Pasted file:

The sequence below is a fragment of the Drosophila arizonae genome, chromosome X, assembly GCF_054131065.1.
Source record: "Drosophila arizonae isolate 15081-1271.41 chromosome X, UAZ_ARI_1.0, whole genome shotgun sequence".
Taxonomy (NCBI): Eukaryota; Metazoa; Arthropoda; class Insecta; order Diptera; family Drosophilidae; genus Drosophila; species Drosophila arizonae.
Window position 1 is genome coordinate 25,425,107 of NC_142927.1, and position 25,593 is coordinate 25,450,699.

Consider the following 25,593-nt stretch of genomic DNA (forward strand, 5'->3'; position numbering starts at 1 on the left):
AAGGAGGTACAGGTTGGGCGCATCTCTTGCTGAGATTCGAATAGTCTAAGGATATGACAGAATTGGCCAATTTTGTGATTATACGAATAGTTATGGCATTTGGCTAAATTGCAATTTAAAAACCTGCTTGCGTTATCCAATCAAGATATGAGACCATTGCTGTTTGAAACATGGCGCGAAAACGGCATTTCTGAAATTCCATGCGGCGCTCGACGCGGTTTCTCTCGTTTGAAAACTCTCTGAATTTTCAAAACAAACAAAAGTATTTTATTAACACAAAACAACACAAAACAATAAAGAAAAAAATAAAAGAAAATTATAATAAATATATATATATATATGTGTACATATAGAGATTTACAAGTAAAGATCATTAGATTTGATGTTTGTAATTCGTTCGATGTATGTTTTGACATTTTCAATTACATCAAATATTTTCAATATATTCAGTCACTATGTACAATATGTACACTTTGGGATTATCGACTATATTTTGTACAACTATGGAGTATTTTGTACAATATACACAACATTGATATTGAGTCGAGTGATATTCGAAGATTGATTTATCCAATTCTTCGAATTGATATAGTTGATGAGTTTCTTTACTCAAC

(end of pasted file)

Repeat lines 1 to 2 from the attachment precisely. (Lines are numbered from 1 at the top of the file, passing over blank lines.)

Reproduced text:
The sequence below is a fragment of the Drosophila arizonae genome, chromosome X, assembly GCF_054131065.1.
Source record: "Drosophila arizonae isolate 15081-1271.41 chromosome X, UAZ_ARI_1.0, whole genome shotgun sequence".